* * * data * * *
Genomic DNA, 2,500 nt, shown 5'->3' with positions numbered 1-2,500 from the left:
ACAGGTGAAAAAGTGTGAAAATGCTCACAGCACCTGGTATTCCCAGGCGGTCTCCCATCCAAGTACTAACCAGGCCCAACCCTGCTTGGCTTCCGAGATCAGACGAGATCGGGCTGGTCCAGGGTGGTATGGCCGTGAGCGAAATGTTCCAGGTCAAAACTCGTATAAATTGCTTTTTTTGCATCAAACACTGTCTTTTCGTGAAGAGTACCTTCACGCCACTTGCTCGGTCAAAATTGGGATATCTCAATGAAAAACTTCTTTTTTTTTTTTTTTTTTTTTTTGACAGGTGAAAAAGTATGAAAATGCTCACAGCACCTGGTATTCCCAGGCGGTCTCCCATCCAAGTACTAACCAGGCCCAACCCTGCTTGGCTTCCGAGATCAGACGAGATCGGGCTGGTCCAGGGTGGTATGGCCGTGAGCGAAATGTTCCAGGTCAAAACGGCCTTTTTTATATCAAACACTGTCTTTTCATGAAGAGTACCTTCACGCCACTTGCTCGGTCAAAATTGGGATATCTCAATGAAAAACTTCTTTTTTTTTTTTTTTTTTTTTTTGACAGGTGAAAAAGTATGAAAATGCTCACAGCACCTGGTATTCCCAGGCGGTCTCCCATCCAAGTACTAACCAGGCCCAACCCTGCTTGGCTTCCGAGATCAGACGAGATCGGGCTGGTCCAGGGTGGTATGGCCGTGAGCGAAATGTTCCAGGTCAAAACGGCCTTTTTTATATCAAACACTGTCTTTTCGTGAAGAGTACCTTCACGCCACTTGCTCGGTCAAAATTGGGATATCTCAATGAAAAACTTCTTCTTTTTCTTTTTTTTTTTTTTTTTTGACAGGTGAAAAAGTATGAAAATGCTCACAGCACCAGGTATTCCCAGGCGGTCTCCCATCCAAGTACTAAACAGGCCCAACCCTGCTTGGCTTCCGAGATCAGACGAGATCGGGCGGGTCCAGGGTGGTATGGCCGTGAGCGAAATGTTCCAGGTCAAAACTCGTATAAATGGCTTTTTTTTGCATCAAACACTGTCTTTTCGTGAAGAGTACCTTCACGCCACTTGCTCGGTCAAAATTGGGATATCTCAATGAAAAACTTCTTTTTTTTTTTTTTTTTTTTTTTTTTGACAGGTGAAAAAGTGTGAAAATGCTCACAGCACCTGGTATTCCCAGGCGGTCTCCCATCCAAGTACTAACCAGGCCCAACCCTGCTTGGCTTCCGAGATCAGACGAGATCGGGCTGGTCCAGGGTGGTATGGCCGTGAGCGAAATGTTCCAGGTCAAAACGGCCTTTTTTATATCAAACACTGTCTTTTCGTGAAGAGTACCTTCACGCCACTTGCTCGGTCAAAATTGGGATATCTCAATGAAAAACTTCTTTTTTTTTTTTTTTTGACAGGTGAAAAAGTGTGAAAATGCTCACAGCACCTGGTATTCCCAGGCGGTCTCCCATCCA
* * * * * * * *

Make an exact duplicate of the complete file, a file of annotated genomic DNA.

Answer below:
Genomic DNA, 2,500 nt, shown 5'->3' with positions numbered 1-2,500 from the left:
ACAGGTGAAAAAGTGTGAAAATGCTCACAGCACCTGGTATTCCCAGGCGGTCTCCCATCCAAGTACTAACCAGGCCCAACCCTGCTTGGCTTCCGAGATCAGACGAGATCGGGCTGGTCCAGGGTGGTATGGCCGTGAGCGAAATGTTCCAGGTCAAAACTCGTATAAATTGCTTTTTTTGCATCAAACACTGTCTTTTCGTGAAGAGTACCTTCACGCCACTTGCTCGGTCAAAATTGGGATATCTCAATGAAAAACTTCTTTTTTTTTTTTTTTTTTTTTTTGACAGGTGAAAAAGTATGAAAATGCTCACAGCACCTGGTATTCCCAGGCGGTCTCCCATCCAAGTACTAACCAGGCCCAACCCTGCTTGGCTTCCGAGATCAGACGAGATCGGGCTGGTCCAGGGTGGTATGGCCGTGAGCGAAATGTTCCAGGTCAAAACGGCCTTTTTTATATCAAACACTGTCTTTTCATGAAGAGTACCTTCACGCCACTTGCTCGGTCAAAATTGGGATATCTCAATGAAAAACTTCTTTTTTTTTTTTTTTTTTTTTTTGACAGGTGAAAAAGTATGAAAATGCTCACAGCACCTGGTATTCCCAGGCGGTCTCCCATCCAAGTACTAACCAGGCCCAACCCTGCTTGGCTTCCGAGATCAGACGAGATCGGGCTGGTCCAGGGTGGTATGGCCGTGAGCGAAATGTTCCAGGTCAAAACGGCCTTTTTTATATCAAACACTGTCTTTTCGTGAAGAGTACCTTCACGCCACTTGCTCGGTCAAAATTGGGATATCTCAATGAAAAACTTCTTCTTTTTCTTTTTTTTTTTTTTTTTTGACAGGTGAAAAAGTATGAAAATGCTCACAGCACCAGGTATTCCCAGGCGGTCTCCCATCCAAGTACTAAACAGGCCCAACCCTGCTTGGCTTCCGAGATCAGACGAGATCGGGCGGGTCCAGGGTGGTATGGCCGTGAGCGAAATGTTCCAGGTCAAAACTCGTATAAATGGCTTTTTTTTGCATCAAACACTGTCTTTTCGTGAAGAGTACCTTCACGCCACTTGCTCGGTCAAAATTGGGATATCTCAATGAAAAACTTCTTTTTTTTTTTTTTTTTTTTTTTTTTGACAGGTGAAAAAGTGTGAAAATGCTCACAGCACCTGGTATTCCCAGGCGGTCTCCCATCCAAGTACTAACCAGGCCCAACCCTGCTTGGCTTCCGAGATCAGACGAGATCGGGCTGGTCCAGGGTGGTATGGCCGTGAGCGAAATGTTCCAGGTCAAAACGGCCTTTTTTATATCAAACACTGTCTTTTCGTGAAGAGTACCTTCACGCCACTTGCTCGGTCAAAATTGGGATATCTCAATGAAAAACTTCTTTTTTTTTTTTTTTTGACAGGTGAAAAAGTGTGAAAATGCTCACAGCACCTGGTATTCCCAGGCGGTCTCCCATCCA